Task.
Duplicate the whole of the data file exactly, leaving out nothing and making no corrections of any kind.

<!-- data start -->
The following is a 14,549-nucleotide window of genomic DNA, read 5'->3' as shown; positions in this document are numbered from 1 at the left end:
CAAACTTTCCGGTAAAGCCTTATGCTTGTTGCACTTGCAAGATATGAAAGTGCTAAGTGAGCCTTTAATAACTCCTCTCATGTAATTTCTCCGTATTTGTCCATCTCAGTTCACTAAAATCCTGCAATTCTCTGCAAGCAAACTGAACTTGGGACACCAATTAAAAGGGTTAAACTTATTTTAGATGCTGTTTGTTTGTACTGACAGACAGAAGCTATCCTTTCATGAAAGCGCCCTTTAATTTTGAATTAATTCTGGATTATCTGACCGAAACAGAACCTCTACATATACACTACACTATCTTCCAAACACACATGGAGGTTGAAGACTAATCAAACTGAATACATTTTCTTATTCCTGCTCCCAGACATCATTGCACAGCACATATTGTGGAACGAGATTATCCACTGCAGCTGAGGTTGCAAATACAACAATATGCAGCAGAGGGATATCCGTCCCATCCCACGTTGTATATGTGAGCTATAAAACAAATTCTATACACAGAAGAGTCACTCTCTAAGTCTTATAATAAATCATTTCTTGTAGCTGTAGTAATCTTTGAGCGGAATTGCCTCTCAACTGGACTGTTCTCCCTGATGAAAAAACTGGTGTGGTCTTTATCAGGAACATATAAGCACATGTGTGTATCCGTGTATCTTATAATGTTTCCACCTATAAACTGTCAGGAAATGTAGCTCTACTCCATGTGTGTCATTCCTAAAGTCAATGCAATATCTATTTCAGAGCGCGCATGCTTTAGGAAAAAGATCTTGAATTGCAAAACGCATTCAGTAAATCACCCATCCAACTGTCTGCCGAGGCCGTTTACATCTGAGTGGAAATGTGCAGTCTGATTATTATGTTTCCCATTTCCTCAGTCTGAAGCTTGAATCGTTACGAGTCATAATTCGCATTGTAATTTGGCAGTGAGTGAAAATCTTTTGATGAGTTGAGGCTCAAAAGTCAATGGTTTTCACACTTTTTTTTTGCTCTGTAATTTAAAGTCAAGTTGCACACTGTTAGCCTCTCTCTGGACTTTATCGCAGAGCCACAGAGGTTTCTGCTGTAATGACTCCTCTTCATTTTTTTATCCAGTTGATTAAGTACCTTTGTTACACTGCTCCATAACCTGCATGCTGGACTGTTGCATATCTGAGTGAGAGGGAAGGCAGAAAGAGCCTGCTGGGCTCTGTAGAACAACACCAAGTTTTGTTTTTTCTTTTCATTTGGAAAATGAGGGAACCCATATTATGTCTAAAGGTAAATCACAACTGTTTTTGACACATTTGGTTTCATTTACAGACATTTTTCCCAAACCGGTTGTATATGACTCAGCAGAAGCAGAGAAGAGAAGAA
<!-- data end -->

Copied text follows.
The following is a 14,549-nucleotide window of genomic DNA, read 5'->3' as shown; positions in this document are numbered from 1 at the left end:
CAAACTTTCCGGTAAAGCCTTATGCTTGTTGCACTTGCAAGATATGAAAGTGCTAAGTGAGCCTTTAATAACTCCTCTCATGTAATTTCTCCGTATTTGTCCATCTCAGTTCACTAAAATCCTGCAATTCTCTGCAAGCAAACTGAACTTGGGACACCAATTAAAAGGGTTAAACTTATTTTAGATGCTGTTTGTTTGTACTGACAGACAGAAGCTATCCTTTCATGAAAGCGCCCTTTAATTTTGAATTAATTCTGGATTATCTGACCGAAACAGAACCTCTACATATACACTACACTATCTTCCAAACACACATGGAGGTTGAAGACTAATCAAACTGAATACATTTTCTTATTCCTGCTCCCAGACATCATTGCACAGCACATATTGTGGAACGAGATTATCCACTGCAGCTGAGGTTGCAAATACAACAATATGCAGCAGAGGGATATCCGTCCCATCCCACGTTGTATATGTGAGCTATAAAACAAATTCTATACACAGAAGAGTCACTCTCTAAGTCTTATAATAAATCATTTCTTGTAGCTGTAGTAATCTTTGAGCGGAATTGCCTCTCAACTGGACTGTTCTCCCTGATGAAAAAACTGGTGTGGTCTTTATCAGGAACATATAAGCACATGTGTGTATCCGTGTATCTTATAATGTTTCCACCTATAAACTGTCAGGAAATGTAGCTCTACTCCATGTGTGTCATTCCTAAAGTCAATGCAATATCTATTTCAGAGCGCGCATGCTTTAGGAAAAAGATCTTGAATTGCAAAACGCATTCAGTAAATCACCCATCCAACTGTCTGCCGAGGCCGTTTACATCTGAGTGGAAATGTGCAGTCTGATTATTATGTTTCCCATTTCCTCAGTCTGAAGCTTGAATCGTTACGAGTCATAATTCGCATTGTAATTTGGCAGTGAGTGAAAATCTTTTGATGAGTTGAGGCTCAAAAGTCAATGGTTTTCACACTTTTTTTTTGCTCTGTAATTTAAAGTCAAGTTGCACACTGTTAGCCTCTCTCTGGACTTTATCGCAGAGCCACAGAGGTTTCTGCTGTAATGACTCCTCTTCATTTTTTTATCCAGTTGATTAAGTACCTTTGTTACACTGCTCCATAACCTGCATGCTGGACTGTTGCATATCTGAGTGAGAGGGAAGGCAGAAAGAGCCTGCTGGGCTCTGTAGAACAACACCAAGTTTTGTTTTTTCTTTTCATTTGGAAAATGAGGGAACCCATATTATGTCTAAAGGTAAATCACAACTGTTTTTGACACATTTGGTTTCATTTACAGACATTTTTCCCAAACCGGTTGTATATGACTCAGCAGAAGCAGAGAAGAGAAGAA